From Small Drops of Rain by Frances White. Edited and Arranged by Jo Ann Congdon
“In 1916 my father bought a find pair of black horses named Nick and Coalie. They were a well-matched team, and we were very proud of them. They were probably the best horses we ever owned. I very likely would not remember them had not the United States become embroiled in World War I.
One day, in 1917, a man came to our place driving a one-horse buggy. He and my father talked. I became more uneasy by the minute. I watched while the men examined Nick and Coalie, measureing them (so many hands high); looking into their mouths, (to see how old they were); feeling their joints, trotting them up and down in the barnyard, (to see if they limped and how fast they were).
They way they measured them was in this way; They stood a sapling pole beside the horse and measured it with their hands, thumb to thumb, fingers spread out, from the place even with the horse’s height all the way to the ground.
After observing all this I ran to my mother and asked her what they were doing and why. My mother said that the man was a government man, who was going around the country buying horses to take to the war. She tried to explain war to me, but it was difficult for me to understand, as I was not quite seven years old.
At last the man put a halter on each of the horses and took them away. My father and mother and I stood and watched as long as we could see them. It seemed a long time before they reached our gate and turned into the road. I looked at my father who stood with a check in his hand and thought how sad he seemed. I looked at my mother and saw tears running down her cheeks. She wept aloud seeing Nick and Coalie tied behind the buggy.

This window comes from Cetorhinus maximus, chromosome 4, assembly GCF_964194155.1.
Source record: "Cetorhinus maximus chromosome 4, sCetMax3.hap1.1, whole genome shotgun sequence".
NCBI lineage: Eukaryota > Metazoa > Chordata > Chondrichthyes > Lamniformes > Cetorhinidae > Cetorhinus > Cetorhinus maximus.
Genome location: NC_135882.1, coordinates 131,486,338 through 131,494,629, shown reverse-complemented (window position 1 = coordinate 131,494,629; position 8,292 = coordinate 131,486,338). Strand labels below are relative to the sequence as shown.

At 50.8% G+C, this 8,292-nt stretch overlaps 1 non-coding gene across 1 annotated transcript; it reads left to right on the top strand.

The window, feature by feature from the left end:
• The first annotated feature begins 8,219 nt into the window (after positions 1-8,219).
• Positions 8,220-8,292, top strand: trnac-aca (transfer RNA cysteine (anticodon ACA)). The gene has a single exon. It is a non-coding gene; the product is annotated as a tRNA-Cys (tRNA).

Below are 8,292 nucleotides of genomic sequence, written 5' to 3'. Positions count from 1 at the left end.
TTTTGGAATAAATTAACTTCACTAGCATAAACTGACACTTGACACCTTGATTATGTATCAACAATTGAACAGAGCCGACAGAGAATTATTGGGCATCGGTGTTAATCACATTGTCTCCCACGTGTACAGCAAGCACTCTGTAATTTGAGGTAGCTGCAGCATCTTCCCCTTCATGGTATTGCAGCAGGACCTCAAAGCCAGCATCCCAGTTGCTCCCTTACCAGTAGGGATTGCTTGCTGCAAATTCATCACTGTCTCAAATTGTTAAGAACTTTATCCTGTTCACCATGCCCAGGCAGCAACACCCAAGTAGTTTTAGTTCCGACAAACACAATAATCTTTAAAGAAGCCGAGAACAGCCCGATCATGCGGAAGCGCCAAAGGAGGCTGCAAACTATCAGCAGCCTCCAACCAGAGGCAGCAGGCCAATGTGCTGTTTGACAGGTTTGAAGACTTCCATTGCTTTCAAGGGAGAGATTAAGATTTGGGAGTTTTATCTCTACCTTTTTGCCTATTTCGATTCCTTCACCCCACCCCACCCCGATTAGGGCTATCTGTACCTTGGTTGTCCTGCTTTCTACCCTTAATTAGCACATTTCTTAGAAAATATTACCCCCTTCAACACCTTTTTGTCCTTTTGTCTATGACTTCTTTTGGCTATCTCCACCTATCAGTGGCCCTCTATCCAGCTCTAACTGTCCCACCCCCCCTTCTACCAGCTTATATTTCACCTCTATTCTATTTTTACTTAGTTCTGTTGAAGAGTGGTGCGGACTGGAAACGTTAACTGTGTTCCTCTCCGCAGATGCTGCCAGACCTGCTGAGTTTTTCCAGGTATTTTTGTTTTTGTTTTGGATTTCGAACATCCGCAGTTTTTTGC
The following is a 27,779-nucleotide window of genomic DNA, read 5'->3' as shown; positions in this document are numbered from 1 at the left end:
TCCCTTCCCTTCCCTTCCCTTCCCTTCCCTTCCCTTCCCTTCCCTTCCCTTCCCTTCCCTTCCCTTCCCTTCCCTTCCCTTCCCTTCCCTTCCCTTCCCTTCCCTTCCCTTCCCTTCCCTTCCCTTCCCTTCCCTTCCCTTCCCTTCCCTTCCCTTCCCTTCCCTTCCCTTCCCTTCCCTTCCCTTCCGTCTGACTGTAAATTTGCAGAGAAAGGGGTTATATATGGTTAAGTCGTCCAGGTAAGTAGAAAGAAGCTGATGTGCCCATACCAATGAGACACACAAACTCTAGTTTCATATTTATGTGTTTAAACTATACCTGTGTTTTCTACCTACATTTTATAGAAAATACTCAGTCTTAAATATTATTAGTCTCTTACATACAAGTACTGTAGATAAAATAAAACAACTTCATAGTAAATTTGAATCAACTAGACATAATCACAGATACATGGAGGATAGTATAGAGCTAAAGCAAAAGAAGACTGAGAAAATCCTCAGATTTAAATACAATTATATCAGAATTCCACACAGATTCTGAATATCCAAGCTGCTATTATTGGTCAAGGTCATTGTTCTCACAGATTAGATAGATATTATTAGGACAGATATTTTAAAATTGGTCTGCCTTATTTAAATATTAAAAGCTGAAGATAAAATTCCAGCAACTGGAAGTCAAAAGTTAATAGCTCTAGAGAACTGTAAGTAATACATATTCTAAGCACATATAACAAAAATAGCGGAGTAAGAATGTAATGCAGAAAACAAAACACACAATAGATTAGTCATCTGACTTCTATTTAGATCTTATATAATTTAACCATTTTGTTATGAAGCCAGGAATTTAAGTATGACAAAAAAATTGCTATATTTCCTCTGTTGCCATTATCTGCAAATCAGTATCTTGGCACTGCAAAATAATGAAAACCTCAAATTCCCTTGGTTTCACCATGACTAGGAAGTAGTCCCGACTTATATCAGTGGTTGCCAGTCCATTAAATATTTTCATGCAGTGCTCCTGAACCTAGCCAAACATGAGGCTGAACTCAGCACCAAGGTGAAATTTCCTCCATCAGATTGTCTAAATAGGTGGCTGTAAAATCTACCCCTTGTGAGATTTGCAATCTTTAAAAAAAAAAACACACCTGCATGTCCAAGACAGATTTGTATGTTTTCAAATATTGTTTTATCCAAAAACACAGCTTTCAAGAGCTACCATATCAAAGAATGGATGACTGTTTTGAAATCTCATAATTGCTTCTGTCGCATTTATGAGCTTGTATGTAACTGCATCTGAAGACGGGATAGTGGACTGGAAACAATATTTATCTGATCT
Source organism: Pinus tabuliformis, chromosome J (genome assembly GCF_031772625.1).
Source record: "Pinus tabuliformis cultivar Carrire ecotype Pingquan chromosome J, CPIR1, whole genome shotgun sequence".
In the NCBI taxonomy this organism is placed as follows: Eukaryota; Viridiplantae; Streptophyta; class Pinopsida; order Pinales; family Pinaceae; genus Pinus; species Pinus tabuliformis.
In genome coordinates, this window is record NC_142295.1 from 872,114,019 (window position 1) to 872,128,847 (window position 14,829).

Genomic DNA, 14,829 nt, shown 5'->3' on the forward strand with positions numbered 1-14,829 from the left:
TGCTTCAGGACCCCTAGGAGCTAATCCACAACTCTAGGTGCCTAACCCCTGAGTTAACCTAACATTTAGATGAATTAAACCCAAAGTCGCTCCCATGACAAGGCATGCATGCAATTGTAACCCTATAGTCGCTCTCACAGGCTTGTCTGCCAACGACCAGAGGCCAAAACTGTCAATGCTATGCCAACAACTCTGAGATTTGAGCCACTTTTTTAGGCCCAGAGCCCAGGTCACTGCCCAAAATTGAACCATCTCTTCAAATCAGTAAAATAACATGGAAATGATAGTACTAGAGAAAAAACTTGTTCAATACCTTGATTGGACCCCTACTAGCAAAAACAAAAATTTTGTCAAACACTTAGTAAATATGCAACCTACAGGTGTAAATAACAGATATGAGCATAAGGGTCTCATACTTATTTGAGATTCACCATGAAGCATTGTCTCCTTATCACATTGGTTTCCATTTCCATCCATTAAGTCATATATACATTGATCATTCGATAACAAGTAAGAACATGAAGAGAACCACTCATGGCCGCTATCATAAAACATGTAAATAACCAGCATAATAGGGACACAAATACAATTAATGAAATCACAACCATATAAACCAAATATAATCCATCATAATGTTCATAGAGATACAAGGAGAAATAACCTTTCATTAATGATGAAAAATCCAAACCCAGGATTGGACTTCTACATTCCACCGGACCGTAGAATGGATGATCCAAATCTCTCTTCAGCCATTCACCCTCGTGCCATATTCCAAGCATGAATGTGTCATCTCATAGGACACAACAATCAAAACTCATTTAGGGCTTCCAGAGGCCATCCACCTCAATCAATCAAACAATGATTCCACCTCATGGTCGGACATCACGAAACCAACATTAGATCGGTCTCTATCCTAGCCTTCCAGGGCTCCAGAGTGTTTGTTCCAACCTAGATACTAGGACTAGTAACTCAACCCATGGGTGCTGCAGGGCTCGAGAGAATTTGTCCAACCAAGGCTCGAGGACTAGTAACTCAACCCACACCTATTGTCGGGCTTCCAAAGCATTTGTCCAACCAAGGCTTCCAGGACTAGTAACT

“Oh, I didn’t want Nick and Coalie to go to war.”
She turned and hurried into the house, while I looked at my father and wept, too. He spoke soething and patted me on the head. His eyes were wet and his voice choked up. I seem to recall that the governement could have commandeered our horses whether we wanted to sell them or not. Perhaps they said, “Conscripted” “instead of commandeered”
It was a sad evening at our house. We were all silent; my mother’s face still stained with tears. My father went somewhere and bought more horses, but they were not such good ones as Nick and Coalie. The government took the best for the war.
My Uncle Charles Skipper, who was in World War I, stated that the worst things about the war, after the men being wounded, was the screaming of the terrified and wounded horses. “
I do not know what Charles Skipper’s service in WWI was like. I do know that he left Hoboken, NJ on 16 May 1918 and left Brest, France on 11 May 1919 and returned to Hoboken, NJ on 20 May 1919. I do know he is in CO G 130th Infantry and was a Cook.
I love reading the stories about what it was like to live during this time. It makes it more interesting to me that it is how my family lived and the daily happenings in life. Life today is so much different and I often wonder what it would have been like to live then. I can see glimpses of what it was like for Frances as a young girl.